Link found between arthritis, liver disease and hemochromatosis

Link found between arthritis, liver disease and hemochromatosis

Researchers have identified a crucial link between arthritis and the risk of severe liver disease in people with the most common genetic condition in Australia.

An estimated 100,000 Australians carry the high-risk genotype of haemochromatosis, a condition affecting people of northern European descent that sees the body build up too much iron. This can lead to many complications, one of the most serious being advanced liver fibrosis, which affects the liver and can lead to cirrhosis and liver cancer.

The good news is that early detection of advanced liver fibrosis can help clinicians identify those most at risk and reduce the impact or occurrence of future complications. Now, Edith Cowan University (ECU) researchers collaborating with colleagues from the QIMR Berghofer Institute for Medical Research found that arthritis is a good predictor of the development of clinically significant liver problems in people with hemochromatosis.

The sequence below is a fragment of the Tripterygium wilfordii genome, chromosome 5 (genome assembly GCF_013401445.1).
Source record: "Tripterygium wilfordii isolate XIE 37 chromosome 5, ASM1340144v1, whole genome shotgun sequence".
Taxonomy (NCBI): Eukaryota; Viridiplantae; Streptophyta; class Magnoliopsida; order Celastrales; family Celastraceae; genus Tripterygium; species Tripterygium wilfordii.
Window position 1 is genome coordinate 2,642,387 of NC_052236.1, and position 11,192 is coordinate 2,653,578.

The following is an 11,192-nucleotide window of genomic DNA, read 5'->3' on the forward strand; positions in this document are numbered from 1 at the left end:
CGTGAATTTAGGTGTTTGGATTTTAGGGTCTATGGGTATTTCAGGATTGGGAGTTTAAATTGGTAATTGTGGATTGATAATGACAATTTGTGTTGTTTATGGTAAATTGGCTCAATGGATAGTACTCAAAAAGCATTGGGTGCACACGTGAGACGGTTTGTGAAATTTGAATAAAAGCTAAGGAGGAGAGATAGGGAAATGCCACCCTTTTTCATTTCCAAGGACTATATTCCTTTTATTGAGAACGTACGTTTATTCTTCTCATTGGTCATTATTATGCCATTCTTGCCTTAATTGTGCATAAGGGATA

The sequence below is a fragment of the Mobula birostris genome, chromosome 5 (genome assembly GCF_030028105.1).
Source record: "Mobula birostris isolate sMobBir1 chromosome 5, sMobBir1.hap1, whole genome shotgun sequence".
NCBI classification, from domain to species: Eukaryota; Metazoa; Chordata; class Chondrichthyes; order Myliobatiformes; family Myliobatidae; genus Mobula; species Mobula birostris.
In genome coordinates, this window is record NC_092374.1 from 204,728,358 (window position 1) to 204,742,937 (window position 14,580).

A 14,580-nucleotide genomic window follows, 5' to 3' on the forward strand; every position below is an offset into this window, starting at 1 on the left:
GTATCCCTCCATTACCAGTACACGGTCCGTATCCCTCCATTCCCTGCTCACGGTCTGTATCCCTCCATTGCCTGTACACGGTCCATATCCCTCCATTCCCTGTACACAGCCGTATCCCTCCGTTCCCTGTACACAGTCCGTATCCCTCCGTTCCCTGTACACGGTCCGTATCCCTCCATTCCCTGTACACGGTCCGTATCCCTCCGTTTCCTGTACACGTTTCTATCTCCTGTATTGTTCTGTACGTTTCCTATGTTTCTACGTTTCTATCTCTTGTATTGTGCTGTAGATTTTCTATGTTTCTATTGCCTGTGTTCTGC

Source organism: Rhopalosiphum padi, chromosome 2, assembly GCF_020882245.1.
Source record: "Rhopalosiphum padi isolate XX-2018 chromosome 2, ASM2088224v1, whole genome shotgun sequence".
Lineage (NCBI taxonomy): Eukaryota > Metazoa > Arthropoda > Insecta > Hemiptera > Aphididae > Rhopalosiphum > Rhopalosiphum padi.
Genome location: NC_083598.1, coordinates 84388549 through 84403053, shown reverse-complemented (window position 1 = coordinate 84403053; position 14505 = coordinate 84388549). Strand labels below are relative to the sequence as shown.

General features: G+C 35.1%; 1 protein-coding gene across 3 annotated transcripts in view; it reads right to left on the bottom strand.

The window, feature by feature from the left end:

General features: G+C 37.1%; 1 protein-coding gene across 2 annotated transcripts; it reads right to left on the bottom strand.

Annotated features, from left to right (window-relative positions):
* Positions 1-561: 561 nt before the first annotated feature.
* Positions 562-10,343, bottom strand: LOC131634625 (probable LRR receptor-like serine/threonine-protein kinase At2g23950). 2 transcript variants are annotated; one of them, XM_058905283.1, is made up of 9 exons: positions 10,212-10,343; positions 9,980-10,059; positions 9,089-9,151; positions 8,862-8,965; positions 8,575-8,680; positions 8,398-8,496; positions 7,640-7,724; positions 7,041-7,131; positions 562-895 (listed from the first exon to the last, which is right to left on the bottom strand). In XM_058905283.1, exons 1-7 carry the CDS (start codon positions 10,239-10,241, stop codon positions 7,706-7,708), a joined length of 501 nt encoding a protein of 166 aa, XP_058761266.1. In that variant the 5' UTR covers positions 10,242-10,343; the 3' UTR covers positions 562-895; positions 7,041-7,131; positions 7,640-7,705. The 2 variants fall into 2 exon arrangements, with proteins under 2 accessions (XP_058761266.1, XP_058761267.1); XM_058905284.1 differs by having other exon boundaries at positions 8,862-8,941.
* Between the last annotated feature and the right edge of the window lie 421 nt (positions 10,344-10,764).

The researchers studied 112 people with hemochromatosis. Of the 19 people with stage 3 to 4 advanced liver fibrosis, 84% also had arthritis. Meanwhile, of the 65 subjects without arthritis, only 5% had advanced liver fibrosis. The results were published in the journal Mayo Clinic Proceedings.

ECU Professor John Olynyk, the study’s lead author, said the findings had many implications for people living with or at risk of developing haemochromatosis.

“Because liver fibrosis improves with treatment, it is important to accurately determine the presence or absence of advanced liver fibrosis when patients are evaluated,” he said.

“We recommend that people with hemochromatosis who present with arthritis be properly evaluated for the presence of advanced liver fibrosis.”

Olynyk said the study could also save many people from undergoing unnecessary procedures. He said: “People with haemochromatosis, but who do not have arthritis at diagnosis, are very unlikely to have advanced liver fibrosis, which may negate the need for an initial liver biopsy.

“Instead, they can be monitored for the development of fibrosis via noninvasive methods.”

Olynyk concluded that the link to arthritis could help diagnose more people with hemochromatosis, which can often be difficult due to the fact that many symptoms are relatively nonspecific and common in the general population.

“People with a fair history of arthritis or liver disease should always be evaluated for potential hemochromatosis – especially when it’s unclear why the problem exists,” he said.

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